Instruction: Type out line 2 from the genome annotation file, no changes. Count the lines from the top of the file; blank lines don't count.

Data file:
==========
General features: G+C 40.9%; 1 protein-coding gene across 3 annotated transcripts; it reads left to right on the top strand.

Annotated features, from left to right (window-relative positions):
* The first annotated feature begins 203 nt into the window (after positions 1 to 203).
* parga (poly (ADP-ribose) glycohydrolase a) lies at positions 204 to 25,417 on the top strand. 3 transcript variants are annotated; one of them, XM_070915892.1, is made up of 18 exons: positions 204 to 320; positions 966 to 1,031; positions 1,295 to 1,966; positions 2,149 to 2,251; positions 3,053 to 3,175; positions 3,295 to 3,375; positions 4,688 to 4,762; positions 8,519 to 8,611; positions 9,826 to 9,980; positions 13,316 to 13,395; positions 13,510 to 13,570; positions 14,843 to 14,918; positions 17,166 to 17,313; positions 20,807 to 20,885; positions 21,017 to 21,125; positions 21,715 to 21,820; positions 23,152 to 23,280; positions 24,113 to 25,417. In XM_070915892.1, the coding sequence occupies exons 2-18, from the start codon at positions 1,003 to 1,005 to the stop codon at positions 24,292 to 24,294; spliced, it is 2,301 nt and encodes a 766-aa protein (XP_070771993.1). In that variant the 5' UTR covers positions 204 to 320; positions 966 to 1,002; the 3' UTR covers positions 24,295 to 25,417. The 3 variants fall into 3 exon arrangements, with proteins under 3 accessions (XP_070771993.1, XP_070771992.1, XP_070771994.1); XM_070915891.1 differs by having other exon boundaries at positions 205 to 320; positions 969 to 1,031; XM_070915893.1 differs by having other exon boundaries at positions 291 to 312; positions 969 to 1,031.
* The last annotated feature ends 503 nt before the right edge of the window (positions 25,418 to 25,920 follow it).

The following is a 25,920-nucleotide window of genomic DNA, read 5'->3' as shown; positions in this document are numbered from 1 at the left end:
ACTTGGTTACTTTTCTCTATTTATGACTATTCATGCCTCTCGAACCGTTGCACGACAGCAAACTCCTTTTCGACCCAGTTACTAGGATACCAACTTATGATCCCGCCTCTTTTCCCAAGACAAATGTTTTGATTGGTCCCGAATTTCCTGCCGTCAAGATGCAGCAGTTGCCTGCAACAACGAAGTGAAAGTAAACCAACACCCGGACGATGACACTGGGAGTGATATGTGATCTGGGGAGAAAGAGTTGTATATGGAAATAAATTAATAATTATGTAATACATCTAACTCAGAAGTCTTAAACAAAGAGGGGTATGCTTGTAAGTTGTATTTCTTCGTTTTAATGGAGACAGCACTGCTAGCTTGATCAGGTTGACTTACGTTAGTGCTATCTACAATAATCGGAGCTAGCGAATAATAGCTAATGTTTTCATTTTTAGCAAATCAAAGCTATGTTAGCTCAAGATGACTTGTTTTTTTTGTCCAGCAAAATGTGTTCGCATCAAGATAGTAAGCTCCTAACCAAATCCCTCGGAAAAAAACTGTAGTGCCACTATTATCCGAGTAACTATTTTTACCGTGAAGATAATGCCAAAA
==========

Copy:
Annotated features, from left to right (window-relative positions):